“We were just figuring out where we were sharing links to different articles, story recaps about what was happening on campus. We would tap into Instagram stories and create highlights as a record of the semester and explore how we could use these platforms to our benefit,” Henry said.

Henry said a social media department at the Brown and White grew out of her role during those early stages. Because the “playbook” for using social media as a journalistic tool hadn’t been written yet, Henry said basic reporting principles were followed. 

“It was tied into what I was learning in the classroom and going into the newsroom to do these things in a real setting, so it was impactful. That was fascinating as I was in the first stages in a student newsroom,” she said.

Spotlight Recipient

Annie Wu Henry, Lehigh University Alumna

Annie Wu Henry


Article By:

Melinda Rizzo

“Lehigh’s competitive, but if you make an effort to build relationships and articulate your passions you can find a place to make an impact.”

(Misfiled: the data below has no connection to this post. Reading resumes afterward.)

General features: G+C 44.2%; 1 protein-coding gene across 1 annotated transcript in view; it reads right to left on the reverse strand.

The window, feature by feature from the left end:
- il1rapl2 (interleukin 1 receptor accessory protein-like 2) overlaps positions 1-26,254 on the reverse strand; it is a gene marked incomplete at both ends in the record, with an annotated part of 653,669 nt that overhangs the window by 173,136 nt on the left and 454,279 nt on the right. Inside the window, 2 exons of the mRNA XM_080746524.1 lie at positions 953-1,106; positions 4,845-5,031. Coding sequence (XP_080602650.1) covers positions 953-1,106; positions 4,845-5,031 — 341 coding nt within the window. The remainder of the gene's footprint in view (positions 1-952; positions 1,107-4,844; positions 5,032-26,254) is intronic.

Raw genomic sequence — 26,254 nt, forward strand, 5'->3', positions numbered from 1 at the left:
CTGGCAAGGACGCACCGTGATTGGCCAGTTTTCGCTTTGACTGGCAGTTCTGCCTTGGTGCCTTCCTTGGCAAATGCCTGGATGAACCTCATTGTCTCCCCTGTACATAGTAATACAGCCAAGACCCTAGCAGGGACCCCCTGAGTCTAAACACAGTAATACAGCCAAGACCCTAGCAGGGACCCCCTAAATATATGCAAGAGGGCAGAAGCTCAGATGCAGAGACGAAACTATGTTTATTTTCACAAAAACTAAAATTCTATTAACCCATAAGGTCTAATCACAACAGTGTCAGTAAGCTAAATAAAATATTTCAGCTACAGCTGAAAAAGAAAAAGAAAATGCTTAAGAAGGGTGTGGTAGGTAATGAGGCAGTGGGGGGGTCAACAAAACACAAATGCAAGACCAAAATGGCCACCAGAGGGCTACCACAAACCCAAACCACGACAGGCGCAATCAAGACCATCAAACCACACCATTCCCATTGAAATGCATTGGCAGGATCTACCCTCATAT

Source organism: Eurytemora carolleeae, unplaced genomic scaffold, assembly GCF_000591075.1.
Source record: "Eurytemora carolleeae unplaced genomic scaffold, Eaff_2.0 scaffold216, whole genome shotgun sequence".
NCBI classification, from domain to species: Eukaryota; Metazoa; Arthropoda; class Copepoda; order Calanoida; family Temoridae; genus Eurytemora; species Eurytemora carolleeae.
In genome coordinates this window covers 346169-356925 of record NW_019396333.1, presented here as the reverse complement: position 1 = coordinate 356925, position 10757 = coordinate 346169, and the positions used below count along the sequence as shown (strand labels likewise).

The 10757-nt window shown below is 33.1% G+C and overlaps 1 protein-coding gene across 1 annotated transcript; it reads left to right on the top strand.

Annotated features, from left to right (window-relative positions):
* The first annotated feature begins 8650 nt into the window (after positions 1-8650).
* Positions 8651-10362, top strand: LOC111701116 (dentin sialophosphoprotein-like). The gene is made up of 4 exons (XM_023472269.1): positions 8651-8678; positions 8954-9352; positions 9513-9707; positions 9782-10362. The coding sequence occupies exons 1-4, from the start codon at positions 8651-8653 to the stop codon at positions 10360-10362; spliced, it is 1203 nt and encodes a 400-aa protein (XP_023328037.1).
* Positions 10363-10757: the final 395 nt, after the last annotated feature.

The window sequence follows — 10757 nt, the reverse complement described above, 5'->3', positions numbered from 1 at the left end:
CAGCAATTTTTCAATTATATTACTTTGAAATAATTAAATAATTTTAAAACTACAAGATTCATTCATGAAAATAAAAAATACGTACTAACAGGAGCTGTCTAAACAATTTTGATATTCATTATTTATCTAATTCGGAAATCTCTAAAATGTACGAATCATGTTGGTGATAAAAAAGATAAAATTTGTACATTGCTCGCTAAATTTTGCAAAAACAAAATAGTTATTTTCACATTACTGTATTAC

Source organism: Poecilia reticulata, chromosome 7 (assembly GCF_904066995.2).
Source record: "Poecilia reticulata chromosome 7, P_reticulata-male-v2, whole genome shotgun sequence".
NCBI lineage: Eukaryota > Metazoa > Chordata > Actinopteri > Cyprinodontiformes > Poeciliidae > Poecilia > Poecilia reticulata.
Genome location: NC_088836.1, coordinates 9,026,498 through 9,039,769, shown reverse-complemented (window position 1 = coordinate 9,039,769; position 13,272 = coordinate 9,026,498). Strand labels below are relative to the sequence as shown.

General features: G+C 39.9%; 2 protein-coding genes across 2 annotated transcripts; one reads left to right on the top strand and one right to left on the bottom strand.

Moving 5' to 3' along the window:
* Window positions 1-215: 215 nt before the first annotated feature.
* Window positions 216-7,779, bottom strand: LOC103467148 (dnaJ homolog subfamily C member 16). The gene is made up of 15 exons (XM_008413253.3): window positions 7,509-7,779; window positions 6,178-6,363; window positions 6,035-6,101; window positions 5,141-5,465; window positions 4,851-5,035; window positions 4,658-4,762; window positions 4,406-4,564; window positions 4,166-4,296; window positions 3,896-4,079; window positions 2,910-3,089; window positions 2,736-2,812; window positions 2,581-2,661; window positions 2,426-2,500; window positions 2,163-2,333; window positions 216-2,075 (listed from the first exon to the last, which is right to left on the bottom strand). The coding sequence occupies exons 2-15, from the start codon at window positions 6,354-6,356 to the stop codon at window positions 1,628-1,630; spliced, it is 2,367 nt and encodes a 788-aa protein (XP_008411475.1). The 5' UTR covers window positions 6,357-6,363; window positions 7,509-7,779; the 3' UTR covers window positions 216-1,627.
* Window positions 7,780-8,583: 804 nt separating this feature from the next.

— Annie Wu Henry '18

She said Lehigh’s program flexibility allowed her – as a transfer student – to make the same impact as if she’d started her education as a freshman. And Lehigh’s program is unique because of those smaller class sizes and access to professors and advisors with whom students can build rapport, pitch and pursue ideas and approaches.

“I came in my junior year and was able to become an editor on the school paper quickly. I think at other schools that might not have been possible,” Henry said.

From internships to summer programs or pursuing different interests, just about anything is possible at Lehigh because gaining support and building relationships are accessible.

“Lehigh’s competitive, but if you make an effort to build relationships and articulate your passions you can find a place to make an impact,” she said.

Because online spaces are where many people find their news and where narratives are being created – including the creation and spread of misinformation – social media platforms cannot be ignored.